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Neatness Counts

David Schneider

Budding programmers have long been taught the value of writing computer code that is easy for anyone to follow, thus allowing modifications, upgrades and bug fixes to be made easily. One common technique is to intersperse comments to describe various elements of the program. Another useful strategy is to assign names to variables, methods and subroutines that reflect their function. For example, instead of writing the somewhat cryptic "For I = 1 to N," a responsible programmer might use "For file_index = 1 to number_of_files." Such changes don't, of course, affect how the software works, but they are nevertheless considered important because they make a sequence of computer instructions to some extent self-documenting.

One past winner...Click to Enlarge Image

Recently, programmers have also been learning the value of making their code less readable, a practice known as obfuscation. While you might think that creating purposefully messy and impenetrable computer programs was not something anyone would aspire to, the ability to generate hard-to-follow code has become a hot commodity. Many companies are now selling software designed expressly to turn a series of neat and logical computer instructions into reams of seeming gibberish.

The motivation for code obfuscation grows from a fundamental change that has taken place in the way many programs are distributed. Traditionally, software developers would write an application in some high-level programming language, say, C++, and then "compile" it, which is to say translate it into low-level instructions that the processor on a particular machine can run. Users would only be given the compiled version of the program, not the source code. Although with special software it is possible to de-compile a program (transform the executable version back into source code), much is lost in translation—in particular, the embedded comments and helpful name assignments are not retained. Hence programmers could rest assured, knowing that as long as they didn't give out source code, outsiders couldn't unravel the software's inner workings.

The problem for software developers these days is that many common computer languages no longer compile into low-level, hard-to-read machine code. Instead the source code is transformed into an intermediate-level language, which is what gets distributed to the end user, where it runs on a "virtual machine" created by resident software. Java works this way, as do computer programs written for Microsoft's .NET framework, which is built into the new Vista operating system, released to the public in January.

Because the intermediate-level language fed into these virtual machines preserves a great deal of information that was in the original source code, decompilation becomes a serious problem for those trying, say, to avoid exposing security vulnerabilities or to prevent competitors from stealing parts of their code. The solution is to add an obfuscation step, which muddles things enough that the de-compiled code becomes difficult for a person to understand or reuse, although a computer is able to carry out the instructions and produce exactly the same results as if no obfuscation had been attempted.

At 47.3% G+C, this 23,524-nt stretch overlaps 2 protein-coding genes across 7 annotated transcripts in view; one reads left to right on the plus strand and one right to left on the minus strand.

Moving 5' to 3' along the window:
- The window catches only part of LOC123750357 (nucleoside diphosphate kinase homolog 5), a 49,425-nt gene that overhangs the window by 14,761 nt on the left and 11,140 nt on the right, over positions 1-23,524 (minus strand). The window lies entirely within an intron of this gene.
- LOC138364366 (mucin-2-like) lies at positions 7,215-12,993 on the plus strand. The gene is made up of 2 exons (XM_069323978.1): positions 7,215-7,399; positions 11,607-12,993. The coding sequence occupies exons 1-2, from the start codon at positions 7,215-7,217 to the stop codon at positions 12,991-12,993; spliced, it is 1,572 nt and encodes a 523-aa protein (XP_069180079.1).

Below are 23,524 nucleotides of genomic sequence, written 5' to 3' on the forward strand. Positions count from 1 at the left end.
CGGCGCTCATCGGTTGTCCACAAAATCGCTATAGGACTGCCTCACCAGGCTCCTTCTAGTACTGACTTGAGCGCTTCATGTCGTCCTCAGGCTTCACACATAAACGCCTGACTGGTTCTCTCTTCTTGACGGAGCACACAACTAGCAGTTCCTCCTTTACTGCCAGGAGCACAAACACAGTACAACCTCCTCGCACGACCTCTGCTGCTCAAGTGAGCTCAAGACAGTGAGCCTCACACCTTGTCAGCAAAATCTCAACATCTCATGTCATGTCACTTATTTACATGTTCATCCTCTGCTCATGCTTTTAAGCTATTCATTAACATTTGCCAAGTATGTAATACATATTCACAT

Sebastian Holst of PreEmptive Solutions, an Ohio company that sells obfuscation software,  points out that although the problem that obfuscation addresses has long been well known to programmers, many other people involved in corporate information technology are just now realizing that the use of Java and .NET can pose a security risk. "The technologists know this—it's like caller ID these days," says Holst, giving another example where formerly private information is now open to examination, "but the IT-risk people don't yet understand, and the coders don't mention it because it makes for more work."

Even before obfuscation became a valuable service to the software industry, some programmers enjoyed seeing how difficult they could make their code appear. Indeed, for more than two decades hackers have vied for top honors in that category by entering their best efforts in the International Obfuscated C Code Contest, known as the IOCCC for short. Landon Curt Noll and Larry Bassel, both then programmers at National Semiconductor, created this curious programming competition—the longest-running contest on the Internet—in 1984. Entrants must submit complete C programs no longer than 4,096 bytes that, according to IOCCC guidelines, "show the importance of programming style, in an ironic way." Knoll, who currently works as a cryptographer and security expert for NeoScale Systems of Milpitas, California, explains: "What we are saying is that programs that work are not good enough."

Acceptance of entries for the 19th IOCCC closed at the end of February, although winners are not likely to be announced for a few months yet. Past champions have included a flight simulator, a program that plots the positions of the four Galilean moons of Jupiter and a text-to-pig Latin translator, which has the added attraction of looking like a pig. There was also the world's shortest self-replicating C program, a file containing zero bytes of code: When compiled, the output is also nothing. Clearly, the contestants have a lot of fun formulating their entries. "We have a lot of fun, too," says Noll. "That's why we continue to do it."

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